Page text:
Last week’s chilling episode of ”ER,” which ended with the bloody, stabbed bodies of Dr. Carter (Noah Wyle) and med student Lucy Knight (Kellie Martin) lying together on a hospital room floor, was a powerful attempt to breathe creative life back into a show that many critics say is in danger of flat-lining. With its ratings superiority in jeopardy — two weeks ago, ABC’s unstoppable ”Who Wants to Be a Millionaire” bumped the drama from its customary No. 1 spot to No. 5 — and one of its few remaining core characters, Julianna Margulies’ Carol Hathaway, set to exit at the end of this season, ”ER”’s producers need a new strategy for surviving the series’ battle with deaths, departures, and disappointing story developments. Here’s our prescription.
· Shrink the Cast [Spoiler Alert!] Now that Martin is leaving the show (Lucy Knight dies from her wounds on Thursday’s episode), it’s time to reduce the ensemble even further, bringing it down to a core group of five or six. ”There’s an overcrowding. Every week, somebody new comes on and poof! they’re a regular,” EW TV critic Bruce Fretts says, referring to recent additions like intern Abby Lockhart (Maura Tierney) and Dr. Luca Kovac (Goran Visnjic). ”Killing off Kellie Martin is a good start, and now they should kill off a few more characters, starting with the annoying Dr. Dave (Erik Palladino).”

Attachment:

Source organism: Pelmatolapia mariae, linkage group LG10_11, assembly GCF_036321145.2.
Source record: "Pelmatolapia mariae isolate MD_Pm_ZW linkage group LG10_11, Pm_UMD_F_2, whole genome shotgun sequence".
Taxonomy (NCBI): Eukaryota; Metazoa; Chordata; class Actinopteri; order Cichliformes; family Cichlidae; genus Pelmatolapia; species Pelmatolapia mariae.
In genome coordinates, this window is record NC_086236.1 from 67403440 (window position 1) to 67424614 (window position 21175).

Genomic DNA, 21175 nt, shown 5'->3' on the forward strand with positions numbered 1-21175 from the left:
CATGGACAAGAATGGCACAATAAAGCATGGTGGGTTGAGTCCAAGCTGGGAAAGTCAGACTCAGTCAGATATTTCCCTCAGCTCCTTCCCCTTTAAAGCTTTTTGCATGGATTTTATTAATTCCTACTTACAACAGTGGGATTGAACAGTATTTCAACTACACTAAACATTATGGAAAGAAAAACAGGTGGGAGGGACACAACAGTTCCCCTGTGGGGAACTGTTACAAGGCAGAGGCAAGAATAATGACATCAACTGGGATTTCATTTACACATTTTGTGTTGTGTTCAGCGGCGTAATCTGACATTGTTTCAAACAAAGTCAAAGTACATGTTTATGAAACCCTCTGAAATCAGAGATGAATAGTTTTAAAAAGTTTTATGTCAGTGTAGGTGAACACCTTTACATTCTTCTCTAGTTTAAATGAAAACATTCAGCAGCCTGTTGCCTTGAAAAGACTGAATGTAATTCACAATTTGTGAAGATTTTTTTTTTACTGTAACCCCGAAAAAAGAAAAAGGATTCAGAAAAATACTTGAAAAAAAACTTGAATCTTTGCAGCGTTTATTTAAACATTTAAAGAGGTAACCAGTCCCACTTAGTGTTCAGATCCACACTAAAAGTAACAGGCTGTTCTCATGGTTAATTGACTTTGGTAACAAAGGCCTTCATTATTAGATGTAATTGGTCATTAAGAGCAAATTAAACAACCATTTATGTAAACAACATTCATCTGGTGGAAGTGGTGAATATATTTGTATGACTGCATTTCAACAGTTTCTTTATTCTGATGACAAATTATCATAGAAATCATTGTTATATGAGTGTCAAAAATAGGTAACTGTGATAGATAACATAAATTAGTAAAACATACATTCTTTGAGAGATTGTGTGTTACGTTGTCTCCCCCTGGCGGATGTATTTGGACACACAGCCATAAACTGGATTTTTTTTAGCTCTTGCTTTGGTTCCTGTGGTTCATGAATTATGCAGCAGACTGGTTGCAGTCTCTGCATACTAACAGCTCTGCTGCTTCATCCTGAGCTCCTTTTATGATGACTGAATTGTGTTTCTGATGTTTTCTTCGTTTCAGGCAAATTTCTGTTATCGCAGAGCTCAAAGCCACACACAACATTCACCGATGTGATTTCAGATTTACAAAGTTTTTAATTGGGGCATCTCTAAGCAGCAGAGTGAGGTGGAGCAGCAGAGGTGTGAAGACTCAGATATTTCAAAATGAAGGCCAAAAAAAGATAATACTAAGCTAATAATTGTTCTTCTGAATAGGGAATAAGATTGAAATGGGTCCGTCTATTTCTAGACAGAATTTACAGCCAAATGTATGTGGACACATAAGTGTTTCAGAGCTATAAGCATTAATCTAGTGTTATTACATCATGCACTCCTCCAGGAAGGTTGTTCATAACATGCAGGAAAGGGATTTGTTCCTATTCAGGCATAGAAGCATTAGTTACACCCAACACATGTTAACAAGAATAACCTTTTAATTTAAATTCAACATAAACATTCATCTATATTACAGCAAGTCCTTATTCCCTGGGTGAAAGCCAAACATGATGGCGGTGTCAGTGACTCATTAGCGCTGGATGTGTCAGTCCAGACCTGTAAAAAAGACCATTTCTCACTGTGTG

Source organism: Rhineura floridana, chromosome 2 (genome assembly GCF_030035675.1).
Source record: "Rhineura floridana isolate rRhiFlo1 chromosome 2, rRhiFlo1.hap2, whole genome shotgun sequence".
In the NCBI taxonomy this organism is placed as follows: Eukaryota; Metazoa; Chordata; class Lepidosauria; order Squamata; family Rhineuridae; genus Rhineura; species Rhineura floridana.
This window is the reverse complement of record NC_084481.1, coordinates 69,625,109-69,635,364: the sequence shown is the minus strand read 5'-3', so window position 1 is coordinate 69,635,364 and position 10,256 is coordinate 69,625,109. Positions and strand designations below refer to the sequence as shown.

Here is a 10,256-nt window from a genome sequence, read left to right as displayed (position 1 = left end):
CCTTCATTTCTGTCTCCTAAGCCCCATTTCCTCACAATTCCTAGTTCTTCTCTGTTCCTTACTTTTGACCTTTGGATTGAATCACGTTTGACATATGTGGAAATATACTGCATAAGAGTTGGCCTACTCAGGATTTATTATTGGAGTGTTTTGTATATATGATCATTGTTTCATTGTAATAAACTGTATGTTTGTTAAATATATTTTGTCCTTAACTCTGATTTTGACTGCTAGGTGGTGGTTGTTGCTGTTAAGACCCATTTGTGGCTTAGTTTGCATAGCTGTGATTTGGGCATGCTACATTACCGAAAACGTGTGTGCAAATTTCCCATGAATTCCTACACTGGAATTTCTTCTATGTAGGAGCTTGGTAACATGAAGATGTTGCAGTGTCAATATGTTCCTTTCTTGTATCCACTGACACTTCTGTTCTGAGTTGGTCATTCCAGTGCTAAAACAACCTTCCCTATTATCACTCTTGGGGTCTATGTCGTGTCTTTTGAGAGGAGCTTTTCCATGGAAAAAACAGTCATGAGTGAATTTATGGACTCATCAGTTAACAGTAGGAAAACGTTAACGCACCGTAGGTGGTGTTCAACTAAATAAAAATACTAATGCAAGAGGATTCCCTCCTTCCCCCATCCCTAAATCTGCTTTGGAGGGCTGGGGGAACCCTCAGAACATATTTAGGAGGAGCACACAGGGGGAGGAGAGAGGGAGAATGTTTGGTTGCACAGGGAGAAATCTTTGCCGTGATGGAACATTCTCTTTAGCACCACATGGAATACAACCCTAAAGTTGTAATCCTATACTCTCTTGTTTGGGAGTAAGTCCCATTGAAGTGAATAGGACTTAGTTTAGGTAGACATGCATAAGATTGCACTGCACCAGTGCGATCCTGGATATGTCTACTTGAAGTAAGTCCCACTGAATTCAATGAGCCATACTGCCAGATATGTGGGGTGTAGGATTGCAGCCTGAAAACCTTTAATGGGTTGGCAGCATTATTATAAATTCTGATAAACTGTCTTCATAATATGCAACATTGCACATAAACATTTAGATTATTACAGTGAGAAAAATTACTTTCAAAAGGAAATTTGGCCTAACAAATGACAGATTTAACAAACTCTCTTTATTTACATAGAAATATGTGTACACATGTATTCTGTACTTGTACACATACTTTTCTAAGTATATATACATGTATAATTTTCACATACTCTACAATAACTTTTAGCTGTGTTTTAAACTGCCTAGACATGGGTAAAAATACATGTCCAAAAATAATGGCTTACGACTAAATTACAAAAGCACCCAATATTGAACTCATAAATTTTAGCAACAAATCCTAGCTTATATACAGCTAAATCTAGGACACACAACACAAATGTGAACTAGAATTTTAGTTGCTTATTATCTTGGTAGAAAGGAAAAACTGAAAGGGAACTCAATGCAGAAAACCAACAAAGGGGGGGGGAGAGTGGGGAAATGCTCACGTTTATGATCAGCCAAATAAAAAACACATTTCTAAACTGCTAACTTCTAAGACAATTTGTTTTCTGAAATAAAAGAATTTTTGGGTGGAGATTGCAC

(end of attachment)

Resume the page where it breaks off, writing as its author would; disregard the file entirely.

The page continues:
· Give Michael Michele and Ming-Na Wen something to do Not all of ”ER”s new staffers are dead weight: Michele proved her acting chops in another ensemble show, ”Homicide,” and Wen’s return provides a perfect foil to Dr. Carter, but the gals need more than a few anemic lines. So far, the talented actresses have received little that showcases their characters, especially considering that Michele’s Dr. Cleo Finch has been relegated to Dr. Benton’s potential love interest. Get some dialogue ready, stat!
· Keep Drs. Green, Carter, and Benton Of the six original players, only Anthony Edwards (Dr. Green), Noah Wyle (Dr. Carter), and Eriq LaSalle (Dr. Benton) will still be in scrubs next season. With Margulies’ departure this May, NBC needs to lock in these three key players for as many more seasons as possible. The Peacock has already signed LaSalle to a three-year, $27 million contract, but Edwards and Wyle are even more indispensable (they’re both in the middle of four-year contracts that pay them $375,000 and $285,000 per episode, respectively). Any more goodbyes and the show could be called ”Private Practice.”
· Stick to Medicine Too much sex means too few emergencies in the ”ER.” The endless couplings (keep track: Benton/Boulet, Benton/Corday, Benton/Finch) take time away from fresh medical stories. ”At this point the only person Dr. Green hasn’t slept with is Dr. Carter,” says Fretts. The perfect remedy: ”Stay away from the love-interest plots. It’s not ‘Melrose Place.”’